Monday, 4 July 2022

Paramontage showing No. 3 - 'Syntax prescribes - I' (a type-2)

I had a comment on Instagram from a friend who laughed when she saw the last video because I’d been telling her, when we talked about art, that I don’t like the commentaries that go with paintings in galleries. You know the ones, those long discursive explanations or glosses that go with works of art telling the viewer how to interpret them. 

Sometimes it takes longer to read the gloss than it takes to see the painting itself so my friend thought it was ironic to see me doing the same thing with paramontage. Not so, I thought to myself, because paramontage are a new type of artwork and need some commentary. I also wanted to discuss the different provenances of each photo making up the work, and this sort of detail helps the viewer understand the creative process. 

The paramontage you’re seeing now uses mainly photos from the 2009 Myall Creek commemoration. The large photo in bottom-left comes from the previous year (2008) and it’s blurred to denote a kind of dream-time referring to the past. I chose yellow for the poem itself, which goes like this:

Subject and object form their bloody vows
but can function perfectly to the end.
We use ritual and – so – ochre the brows
of the messengers commissioned to send

on its way the expected warlike band:
a phrase moulding moments to make windows
like spiders’ nests anchored deep in the sand.
On the integument a hot wind blows

but what preserves my “I” if not my “you”? 
Fix the third-person possessive pronoun
next-door to the name of the mark which grew
with every successive trading mission

on the blessed land that time won’t forget.
Do they deign to accept the lesson yet?

The poem took a bit of effort to get right, it was written on 5, 9, 12, 15 December 2020; and 7, 11, 14 January, 8, 9, 11, 20 March and 15, 23 September 2021. That’s 13 separate days! A struggle because it’s a conceptual poem, part of ‘The Words to Say’ a sequence I started to put together two years ago and that has 88 poems in it.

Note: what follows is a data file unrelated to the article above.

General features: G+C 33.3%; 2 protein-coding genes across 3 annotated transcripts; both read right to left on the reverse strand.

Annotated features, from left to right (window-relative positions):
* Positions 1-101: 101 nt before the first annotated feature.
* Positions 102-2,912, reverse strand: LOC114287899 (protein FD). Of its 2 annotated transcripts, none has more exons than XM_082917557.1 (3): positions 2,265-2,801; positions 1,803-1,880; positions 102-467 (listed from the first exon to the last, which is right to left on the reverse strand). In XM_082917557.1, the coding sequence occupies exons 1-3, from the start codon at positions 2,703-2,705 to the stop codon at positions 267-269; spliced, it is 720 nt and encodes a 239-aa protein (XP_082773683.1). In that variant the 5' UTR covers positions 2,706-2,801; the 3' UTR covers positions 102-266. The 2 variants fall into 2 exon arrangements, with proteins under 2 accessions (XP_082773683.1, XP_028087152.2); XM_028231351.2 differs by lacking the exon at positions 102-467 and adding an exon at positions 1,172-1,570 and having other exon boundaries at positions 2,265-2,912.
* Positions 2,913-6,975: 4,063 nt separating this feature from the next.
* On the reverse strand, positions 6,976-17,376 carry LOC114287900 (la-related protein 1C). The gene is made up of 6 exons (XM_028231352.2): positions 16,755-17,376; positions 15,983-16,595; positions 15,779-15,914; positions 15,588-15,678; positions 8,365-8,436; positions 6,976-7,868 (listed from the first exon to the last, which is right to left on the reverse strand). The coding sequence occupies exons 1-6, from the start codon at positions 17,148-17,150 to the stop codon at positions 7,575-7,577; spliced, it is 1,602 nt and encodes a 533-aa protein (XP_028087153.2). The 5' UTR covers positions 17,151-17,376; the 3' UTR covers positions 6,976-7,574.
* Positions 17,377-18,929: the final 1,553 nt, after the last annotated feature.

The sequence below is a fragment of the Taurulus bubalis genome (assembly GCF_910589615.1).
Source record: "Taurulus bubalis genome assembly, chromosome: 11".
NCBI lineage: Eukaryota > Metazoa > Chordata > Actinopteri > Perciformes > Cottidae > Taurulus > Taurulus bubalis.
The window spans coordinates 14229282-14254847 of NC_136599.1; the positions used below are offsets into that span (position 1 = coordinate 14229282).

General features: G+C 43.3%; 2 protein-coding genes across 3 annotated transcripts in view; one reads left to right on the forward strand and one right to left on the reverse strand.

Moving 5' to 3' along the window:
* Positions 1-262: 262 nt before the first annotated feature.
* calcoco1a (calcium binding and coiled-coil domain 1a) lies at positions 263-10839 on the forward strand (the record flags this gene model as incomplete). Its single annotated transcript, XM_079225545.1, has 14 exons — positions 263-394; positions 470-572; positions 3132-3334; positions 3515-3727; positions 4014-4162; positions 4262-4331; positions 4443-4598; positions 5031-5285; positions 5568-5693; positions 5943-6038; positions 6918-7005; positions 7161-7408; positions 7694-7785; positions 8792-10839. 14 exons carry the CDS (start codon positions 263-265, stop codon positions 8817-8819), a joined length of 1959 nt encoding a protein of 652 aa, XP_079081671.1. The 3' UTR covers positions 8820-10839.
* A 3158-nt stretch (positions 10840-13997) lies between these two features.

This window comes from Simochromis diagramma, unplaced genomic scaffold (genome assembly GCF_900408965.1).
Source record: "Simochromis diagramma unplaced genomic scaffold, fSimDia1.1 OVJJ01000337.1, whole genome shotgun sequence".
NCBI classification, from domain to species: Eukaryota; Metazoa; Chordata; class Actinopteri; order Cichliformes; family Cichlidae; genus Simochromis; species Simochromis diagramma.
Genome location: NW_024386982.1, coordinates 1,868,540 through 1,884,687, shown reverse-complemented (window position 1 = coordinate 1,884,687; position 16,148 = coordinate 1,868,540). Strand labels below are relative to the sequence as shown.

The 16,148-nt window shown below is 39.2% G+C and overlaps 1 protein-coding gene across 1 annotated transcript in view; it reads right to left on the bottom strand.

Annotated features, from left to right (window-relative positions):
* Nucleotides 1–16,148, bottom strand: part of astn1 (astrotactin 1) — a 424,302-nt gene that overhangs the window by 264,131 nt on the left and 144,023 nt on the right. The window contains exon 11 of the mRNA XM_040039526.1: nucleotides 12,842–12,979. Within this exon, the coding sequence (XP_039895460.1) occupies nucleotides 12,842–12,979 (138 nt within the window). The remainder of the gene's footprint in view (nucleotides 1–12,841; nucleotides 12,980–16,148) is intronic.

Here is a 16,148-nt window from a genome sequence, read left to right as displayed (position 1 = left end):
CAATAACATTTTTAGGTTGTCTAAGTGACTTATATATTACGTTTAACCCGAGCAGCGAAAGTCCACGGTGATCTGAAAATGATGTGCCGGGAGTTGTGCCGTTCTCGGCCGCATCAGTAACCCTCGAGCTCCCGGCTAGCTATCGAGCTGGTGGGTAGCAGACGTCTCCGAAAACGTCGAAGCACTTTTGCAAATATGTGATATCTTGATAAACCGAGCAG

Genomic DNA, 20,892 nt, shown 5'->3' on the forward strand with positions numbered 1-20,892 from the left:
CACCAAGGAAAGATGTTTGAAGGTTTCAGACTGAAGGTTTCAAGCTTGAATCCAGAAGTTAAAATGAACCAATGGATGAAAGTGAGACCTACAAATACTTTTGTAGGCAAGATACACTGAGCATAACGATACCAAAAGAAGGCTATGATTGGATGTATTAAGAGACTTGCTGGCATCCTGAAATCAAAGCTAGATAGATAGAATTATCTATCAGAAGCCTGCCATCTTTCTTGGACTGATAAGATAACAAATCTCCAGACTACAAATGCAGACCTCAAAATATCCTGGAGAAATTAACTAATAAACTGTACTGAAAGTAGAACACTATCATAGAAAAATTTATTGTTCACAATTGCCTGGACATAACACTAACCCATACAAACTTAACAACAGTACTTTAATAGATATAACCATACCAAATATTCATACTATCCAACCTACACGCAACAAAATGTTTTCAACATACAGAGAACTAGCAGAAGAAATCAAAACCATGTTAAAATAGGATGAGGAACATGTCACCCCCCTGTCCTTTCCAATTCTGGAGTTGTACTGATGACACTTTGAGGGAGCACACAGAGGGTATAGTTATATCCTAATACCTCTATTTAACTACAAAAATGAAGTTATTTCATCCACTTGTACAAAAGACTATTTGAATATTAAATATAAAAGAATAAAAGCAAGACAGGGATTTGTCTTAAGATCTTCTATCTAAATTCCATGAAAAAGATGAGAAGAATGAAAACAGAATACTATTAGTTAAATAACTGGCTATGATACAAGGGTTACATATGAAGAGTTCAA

In the paramontage children feature strongly, you can see two kids playing near the memorial rock during a speech. The man speaking is pointing up and in the photo above him children are involved in a dance. Paul Lynch, a NSW state politician is speaking with a microphone in another photo.

The poem talks about miscommunication, the tendency, where understanding is absent, for grammar to set the rules of engagement. If you think in terms of “us” and “them” then the outcome sort of takes care of itself. If you want to have a healthy relationship you need to think in terms of commonalities, of shared qualities, of common goals, of similarities not differences. The poem can be thought to contain these messages but it also talks about the land. 


Basia Sokolowska said...

this is a very good way of documentation of this event. With the added bonus of a poem. Works well, and tells a deeper, more meaningful story to those who didn't participate in the celebration. Putting together words and images doesn't worry me much, as long as it adds to the meaning.

Matthew da Silva said...

I had trouble w this showing as with the previous ones bec I hold the script in one hand and read but in the other hand hold the camera. You get the situation where you want the camera to pan up but it stays in place. Not really happy w this video, it's harder than it seems to get it right.